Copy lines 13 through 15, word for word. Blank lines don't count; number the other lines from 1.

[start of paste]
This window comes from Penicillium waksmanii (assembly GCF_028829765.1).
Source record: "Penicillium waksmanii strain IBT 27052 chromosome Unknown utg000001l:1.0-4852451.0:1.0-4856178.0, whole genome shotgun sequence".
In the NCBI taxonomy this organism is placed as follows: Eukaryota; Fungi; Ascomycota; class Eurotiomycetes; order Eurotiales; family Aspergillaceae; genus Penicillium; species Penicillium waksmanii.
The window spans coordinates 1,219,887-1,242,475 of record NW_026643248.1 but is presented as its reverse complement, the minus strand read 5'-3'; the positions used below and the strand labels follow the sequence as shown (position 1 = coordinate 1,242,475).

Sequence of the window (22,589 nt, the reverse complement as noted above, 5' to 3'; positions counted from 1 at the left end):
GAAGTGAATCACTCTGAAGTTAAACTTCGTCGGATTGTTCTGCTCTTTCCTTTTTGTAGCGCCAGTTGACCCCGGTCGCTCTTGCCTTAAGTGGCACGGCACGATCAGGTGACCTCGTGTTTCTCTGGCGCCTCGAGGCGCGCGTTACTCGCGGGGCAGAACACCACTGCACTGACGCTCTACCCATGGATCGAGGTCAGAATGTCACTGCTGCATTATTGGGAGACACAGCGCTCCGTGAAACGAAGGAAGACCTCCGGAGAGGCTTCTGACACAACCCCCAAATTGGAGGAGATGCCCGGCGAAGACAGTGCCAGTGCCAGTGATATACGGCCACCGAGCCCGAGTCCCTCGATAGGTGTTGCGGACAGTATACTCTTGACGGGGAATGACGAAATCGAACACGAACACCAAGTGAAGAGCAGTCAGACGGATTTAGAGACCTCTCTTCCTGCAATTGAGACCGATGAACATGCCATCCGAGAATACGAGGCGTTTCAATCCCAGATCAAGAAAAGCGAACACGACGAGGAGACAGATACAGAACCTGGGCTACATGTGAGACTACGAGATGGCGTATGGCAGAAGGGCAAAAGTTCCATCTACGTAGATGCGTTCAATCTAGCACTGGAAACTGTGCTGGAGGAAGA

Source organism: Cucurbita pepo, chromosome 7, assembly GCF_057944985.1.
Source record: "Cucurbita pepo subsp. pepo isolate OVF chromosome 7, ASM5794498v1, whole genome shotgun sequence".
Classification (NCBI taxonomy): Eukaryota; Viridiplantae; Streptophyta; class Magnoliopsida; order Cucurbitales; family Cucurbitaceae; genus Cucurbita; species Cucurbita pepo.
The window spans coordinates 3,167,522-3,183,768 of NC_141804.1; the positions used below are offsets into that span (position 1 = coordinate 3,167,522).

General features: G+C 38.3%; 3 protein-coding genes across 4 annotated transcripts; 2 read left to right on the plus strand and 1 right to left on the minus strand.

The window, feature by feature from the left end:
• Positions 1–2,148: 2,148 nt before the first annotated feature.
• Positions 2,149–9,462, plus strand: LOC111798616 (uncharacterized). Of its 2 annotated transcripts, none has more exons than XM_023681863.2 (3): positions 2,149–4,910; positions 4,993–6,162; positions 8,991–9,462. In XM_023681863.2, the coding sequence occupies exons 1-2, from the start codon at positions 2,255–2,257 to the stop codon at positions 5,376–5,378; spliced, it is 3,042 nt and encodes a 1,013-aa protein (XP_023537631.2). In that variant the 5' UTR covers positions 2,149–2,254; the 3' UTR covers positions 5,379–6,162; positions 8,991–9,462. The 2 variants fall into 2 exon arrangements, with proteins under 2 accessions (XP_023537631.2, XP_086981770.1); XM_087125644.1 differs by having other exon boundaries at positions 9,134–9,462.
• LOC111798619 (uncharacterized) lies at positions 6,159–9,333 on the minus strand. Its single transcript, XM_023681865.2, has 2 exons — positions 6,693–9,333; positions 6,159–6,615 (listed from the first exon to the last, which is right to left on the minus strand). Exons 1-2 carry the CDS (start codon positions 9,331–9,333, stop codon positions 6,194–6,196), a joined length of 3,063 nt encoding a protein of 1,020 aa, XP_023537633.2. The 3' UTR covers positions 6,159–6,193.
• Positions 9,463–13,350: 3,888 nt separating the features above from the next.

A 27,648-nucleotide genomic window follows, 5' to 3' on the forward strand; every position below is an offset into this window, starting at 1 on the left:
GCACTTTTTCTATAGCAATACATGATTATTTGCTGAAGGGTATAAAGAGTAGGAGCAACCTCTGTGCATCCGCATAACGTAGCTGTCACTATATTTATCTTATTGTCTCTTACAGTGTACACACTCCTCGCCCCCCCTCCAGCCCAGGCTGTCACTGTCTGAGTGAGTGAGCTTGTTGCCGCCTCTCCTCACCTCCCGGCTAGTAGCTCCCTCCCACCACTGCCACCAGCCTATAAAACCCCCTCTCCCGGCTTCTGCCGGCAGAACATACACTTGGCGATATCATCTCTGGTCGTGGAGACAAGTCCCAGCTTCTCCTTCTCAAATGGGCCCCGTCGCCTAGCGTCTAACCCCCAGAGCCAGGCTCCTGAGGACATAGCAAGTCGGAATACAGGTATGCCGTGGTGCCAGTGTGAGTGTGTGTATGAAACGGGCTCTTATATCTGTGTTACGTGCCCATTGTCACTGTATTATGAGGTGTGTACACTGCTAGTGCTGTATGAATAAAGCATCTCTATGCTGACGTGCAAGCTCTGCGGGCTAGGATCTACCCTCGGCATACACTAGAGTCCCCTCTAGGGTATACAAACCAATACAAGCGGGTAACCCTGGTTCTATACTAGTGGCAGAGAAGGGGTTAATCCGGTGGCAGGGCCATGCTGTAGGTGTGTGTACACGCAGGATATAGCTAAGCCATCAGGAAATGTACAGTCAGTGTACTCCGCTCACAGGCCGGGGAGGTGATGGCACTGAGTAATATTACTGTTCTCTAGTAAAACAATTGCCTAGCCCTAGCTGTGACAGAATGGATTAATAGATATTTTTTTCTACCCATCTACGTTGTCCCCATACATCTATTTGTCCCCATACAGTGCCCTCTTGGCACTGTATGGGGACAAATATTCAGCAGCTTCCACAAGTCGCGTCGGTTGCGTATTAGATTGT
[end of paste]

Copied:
• Positions 1–2,148: 2,148 nt before the first annotated feature.
• Positions 2,149–9,462, plus strand: LOC111798616 (uncharacterized). Of its 2 annotated transcripts, none has more exons than XM_023681863.2 (3): positions 2,149–4,910; positions 4,993–6,162; positions 8,991–9,462. In XM_023681863.2, the coding sequence occupies exons 1-2, from the start codon at positions 2,255–2,257 to the stop codon at positions 5,376–5,378; spliced, it is 3,042 nt and encodes a 1,013-aa protein (XP_023537631.2). In that variant the 5' UTR covers positions 2,149–2,254; the 3' UTR covers positions 5,379–6,162; positions 8,991–9,462. The 2 variants fall into 2 exon arrangements, with proteins under 2 accessions (XP_023537631.2, XP_086981770.1); XM_087125644.1 differs by having other exon boundaries at positions 9,134–9,462.
• LOC111798619 (uncharacterized) lies at positions 6,159–9,333 on the minus strand. Its single transcript, XM_023681865.2, has 2 exons — positions 6,693–9,333; positions 6,159–6,615 (listed from the first exon to the last, which is right to left on the minus strand). Exons 1-2 carry the CDS (start codon positions 9,331–9,333, stop codon positions 6,194–6,196), a joined length of 3,063 nt encoding a protein of 1,020 aa, XP_023537633.2. The 3' UTR covers positions 6,159–6,193.